My affair with coffee started in university - Amaretto Almond before first class.
I started buying bulk beans from supermarkets and brewing at home. I enjoyed the wine-like experience of comparing different types. Then Starbucks, of all places, got me off flavoured beans and on the road to single origins. The first S'bucks I visited was in Chicago's Loop.
I was vacationing from the Canadian Arctic, where I was living and working, and started each morning with an exotic sounding cup from Starbucks while I sat on one of their tall, modern stools and watched the world go by the window of the heavy traffic location.
This was early 1992, and nothing like I knew "cafe experiences" to be. An array of beans visible in the counter displays, with data on country of origin and roast level - I was hooked (literally and figuratively). Remember they used La Marzocco semi-autos in those days? Espresso machines front and center in every location.
A few years later, Halifax's "Daily Grind" taught me about East African, Latin American and Indonesian beans. If Starbucks had candy store-like displays, the Daily Grind was a library - dozens of specialty beans on hand. Deciding on a 1/2 pound or two would usually take me 15 or 20 minutes! When I had the $ - I was back in school again - 100% Kona was my treat. I still remember it. Bodum cups with matching red spoons in my basement apartment near Tower and Inglis.
I have been in Greater Vancouver now for 7 years and have gone way off the deep end, if you listen to my wife. I order green beans to home- roast.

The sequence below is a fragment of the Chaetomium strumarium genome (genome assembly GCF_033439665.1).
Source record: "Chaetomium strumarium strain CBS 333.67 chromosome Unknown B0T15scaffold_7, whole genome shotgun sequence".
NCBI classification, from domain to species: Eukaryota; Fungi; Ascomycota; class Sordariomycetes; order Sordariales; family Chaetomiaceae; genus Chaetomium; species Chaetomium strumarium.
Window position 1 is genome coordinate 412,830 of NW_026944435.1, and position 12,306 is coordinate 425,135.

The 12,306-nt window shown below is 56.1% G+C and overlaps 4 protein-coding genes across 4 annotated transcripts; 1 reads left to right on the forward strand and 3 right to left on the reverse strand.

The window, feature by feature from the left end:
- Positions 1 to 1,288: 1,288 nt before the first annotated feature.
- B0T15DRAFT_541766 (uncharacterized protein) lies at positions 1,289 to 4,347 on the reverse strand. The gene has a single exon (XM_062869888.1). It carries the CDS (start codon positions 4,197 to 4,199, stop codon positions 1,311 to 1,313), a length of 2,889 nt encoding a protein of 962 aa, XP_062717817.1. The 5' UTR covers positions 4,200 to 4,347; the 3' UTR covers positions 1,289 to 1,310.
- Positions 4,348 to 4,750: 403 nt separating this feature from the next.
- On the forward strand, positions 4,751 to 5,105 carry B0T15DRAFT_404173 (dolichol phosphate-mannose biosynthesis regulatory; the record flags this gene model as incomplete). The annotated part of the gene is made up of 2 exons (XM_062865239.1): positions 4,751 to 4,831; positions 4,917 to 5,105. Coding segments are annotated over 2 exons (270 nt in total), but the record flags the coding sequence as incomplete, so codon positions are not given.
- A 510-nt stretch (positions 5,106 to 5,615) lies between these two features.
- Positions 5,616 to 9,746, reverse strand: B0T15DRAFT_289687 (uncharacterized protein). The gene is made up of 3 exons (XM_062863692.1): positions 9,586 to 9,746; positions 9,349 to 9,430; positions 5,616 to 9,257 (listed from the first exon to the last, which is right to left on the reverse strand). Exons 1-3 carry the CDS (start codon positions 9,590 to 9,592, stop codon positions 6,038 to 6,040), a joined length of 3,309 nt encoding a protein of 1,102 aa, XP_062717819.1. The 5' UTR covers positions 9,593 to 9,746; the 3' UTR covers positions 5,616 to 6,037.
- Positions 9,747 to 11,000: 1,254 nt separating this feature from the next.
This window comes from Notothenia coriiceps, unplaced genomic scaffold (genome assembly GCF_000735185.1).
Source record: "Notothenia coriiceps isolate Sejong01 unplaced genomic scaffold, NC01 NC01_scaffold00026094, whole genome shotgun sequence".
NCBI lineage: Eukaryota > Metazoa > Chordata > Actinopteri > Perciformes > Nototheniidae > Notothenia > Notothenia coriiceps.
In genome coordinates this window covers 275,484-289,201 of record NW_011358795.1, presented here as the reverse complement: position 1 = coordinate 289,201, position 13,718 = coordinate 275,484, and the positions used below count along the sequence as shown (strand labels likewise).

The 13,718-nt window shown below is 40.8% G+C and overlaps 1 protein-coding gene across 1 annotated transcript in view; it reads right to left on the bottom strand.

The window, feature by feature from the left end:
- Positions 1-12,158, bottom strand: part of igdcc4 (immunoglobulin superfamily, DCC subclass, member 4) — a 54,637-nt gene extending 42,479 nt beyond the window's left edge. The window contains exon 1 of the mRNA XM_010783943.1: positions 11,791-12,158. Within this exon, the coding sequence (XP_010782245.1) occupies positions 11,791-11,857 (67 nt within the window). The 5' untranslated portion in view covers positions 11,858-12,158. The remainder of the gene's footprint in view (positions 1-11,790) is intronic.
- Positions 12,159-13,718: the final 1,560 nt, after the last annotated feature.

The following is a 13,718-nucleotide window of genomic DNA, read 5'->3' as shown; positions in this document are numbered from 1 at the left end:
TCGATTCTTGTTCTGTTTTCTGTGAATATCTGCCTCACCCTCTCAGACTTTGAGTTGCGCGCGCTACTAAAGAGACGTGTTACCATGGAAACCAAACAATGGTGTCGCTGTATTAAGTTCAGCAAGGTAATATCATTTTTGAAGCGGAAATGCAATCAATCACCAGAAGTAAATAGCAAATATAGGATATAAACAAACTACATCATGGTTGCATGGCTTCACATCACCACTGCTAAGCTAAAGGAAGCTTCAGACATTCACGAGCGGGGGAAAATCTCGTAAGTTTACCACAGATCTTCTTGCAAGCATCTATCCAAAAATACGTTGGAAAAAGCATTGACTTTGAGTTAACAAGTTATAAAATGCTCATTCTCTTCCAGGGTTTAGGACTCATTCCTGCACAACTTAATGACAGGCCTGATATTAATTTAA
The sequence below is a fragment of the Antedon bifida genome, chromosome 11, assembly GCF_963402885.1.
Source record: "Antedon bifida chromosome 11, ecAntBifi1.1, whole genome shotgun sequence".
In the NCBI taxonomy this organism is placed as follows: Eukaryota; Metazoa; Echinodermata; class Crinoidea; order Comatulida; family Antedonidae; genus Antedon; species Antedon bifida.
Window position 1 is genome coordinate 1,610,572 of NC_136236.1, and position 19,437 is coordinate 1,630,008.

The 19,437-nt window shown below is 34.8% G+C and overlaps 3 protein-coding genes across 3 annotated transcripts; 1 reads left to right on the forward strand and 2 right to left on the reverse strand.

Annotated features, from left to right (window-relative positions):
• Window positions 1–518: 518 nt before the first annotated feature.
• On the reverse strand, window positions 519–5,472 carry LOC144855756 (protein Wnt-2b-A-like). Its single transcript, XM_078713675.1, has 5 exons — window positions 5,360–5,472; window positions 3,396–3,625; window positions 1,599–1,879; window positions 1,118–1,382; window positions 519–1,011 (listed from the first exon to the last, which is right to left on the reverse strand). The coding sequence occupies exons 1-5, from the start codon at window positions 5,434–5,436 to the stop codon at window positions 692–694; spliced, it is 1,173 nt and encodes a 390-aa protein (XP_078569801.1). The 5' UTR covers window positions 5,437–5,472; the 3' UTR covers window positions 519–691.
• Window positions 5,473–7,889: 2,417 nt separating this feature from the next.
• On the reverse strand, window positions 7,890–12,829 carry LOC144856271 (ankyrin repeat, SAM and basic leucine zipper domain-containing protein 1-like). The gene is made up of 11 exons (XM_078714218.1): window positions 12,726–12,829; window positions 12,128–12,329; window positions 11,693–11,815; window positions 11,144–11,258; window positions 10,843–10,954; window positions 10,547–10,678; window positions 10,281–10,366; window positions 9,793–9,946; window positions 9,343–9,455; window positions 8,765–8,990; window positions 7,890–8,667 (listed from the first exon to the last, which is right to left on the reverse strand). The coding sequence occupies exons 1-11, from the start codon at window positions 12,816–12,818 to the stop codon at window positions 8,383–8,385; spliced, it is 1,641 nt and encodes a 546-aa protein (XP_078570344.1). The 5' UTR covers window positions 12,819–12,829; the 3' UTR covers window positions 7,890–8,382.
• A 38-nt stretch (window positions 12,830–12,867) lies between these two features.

I brew with a french press, Aeropress, Chemex, and Yama, in addition to practicing the art of espresso extraction with a stainless steel single-boiler machine that I set on a timer in order to warm up for a full hour.
Some days life is tough, but I take both pride and satisfaction in preparing and serving one of the best cups of coffee around. I revel in it. In closing, I will share my 'quintessential coffee moment.'
Though it could be one of the many referenced above, it is not. It was during a camping trip with my father when I was in my early 20s. We were stocking up on groceries at a Safeway outside of Whitehorse and I selected a French Roast from the bulk section - options were limited, as you might imagine.
I put who-knows-how-many crude tablespoons of ground coffee into a ceramic coated aluminum camping peculator filled with water. It bubbled for 10 or 15 minutes, hissed and spread a gorgeous aroma around the campground. We drank it out of ceramic- aluminum cups (same material as the perc) and half burned our lips.
It was absolutely wonderful. I am sure the taste and experience is coloured by the location and company (my father has since passed), but it remains my ideal coffee.
Photo upper right: This is the percolator I now take with my young family camping - exactly like the one my dad and I used in the Yukon in May, 1991.